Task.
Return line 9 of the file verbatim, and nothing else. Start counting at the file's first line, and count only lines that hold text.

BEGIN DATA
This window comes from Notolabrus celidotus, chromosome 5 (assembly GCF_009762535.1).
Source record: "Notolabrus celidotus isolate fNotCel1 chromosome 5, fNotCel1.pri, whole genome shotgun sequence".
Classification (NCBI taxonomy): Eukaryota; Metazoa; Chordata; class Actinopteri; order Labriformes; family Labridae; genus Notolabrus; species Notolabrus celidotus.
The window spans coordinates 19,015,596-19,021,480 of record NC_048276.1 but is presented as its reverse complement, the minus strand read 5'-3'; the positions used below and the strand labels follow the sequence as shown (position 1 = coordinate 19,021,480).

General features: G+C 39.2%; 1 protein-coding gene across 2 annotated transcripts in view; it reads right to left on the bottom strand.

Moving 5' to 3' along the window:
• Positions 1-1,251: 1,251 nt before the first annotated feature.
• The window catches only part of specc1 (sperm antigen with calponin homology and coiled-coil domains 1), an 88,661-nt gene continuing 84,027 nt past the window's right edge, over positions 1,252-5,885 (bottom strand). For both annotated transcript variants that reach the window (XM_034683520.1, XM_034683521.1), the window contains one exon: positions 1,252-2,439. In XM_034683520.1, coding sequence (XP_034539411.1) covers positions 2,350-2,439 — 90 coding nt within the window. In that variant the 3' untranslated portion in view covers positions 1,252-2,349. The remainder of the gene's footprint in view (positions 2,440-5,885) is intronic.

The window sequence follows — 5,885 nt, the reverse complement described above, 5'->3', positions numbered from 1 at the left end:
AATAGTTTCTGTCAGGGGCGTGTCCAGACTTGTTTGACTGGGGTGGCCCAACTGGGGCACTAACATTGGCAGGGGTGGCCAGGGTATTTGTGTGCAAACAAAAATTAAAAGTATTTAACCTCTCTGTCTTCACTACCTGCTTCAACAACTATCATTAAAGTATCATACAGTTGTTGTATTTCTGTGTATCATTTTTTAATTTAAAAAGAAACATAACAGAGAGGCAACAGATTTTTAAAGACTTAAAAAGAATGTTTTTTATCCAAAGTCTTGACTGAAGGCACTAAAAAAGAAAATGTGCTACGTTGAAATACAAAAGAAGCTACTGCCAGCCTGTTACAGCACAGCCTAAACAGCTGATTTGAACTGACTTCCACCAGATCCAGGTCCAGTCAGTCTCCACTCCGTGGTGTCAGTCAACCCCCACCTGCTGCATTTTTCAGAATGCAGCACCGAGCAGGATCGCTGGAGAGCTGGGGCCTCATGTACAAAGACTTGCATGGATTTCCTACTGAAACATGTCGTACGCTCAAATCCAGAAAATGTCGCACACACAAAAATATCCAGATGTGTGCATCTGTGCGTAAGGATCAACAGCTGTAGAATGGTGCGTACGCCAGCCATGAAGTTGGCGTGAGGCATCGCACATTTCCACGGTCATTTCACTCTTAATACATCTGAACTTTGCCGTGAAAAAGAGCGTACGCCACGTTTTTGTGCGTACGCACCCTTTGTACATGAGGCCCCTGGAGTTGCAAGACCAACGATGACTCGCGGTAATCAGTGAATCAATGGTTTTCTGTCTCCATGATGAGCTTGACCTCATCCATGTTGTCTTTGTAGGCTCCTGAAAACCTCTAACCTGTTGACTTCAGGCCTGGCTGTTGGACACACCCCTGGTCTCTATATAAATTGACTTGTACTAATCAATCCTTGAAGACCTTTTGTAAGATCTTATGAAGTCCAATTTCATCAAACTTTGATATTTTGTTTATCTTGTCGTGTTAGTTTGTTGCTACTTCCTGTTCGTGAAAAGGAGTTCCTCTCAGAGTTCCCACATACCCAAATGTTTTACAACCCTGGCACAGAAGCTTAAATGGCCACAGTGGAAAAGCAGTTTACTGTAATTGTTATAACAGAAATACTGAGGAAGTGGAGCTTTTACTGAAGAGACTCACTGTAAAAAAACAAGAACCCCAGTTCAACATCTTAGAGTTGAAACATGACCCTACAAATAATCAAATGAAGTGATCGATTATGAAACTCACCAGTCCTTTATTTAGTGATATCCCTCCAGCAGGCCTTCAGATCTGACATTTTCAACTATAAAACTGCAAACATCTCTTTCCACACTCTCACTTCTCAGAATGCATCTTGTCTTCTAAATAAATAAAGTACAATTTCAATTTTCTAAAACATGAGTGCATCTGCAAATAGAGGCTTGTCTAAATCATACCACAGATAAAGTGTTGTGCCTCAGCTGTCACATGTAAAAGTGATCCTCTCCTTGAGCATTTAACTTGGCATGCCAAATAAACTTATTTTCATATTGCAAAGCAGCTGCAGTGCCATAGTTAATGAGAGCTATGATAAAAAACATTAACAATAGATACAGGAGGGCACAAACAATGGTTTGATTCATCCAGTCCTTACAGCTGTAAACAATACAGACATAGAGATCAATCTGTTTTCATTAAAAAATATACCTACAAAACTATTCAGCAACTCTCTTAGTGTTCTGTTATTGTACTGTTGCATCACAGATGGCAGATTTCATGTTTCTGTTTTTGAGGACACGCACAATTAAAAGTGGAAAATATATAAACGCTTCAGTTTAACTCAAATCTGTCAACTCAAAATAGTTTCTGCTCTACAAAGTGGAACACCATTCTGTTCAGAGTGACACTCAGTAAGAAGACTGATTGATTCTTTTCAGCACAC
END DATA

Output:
The window sequence follows — 5,885 nt, the reverse complement described above, 5'->3', positions numbered from 1 at the left end: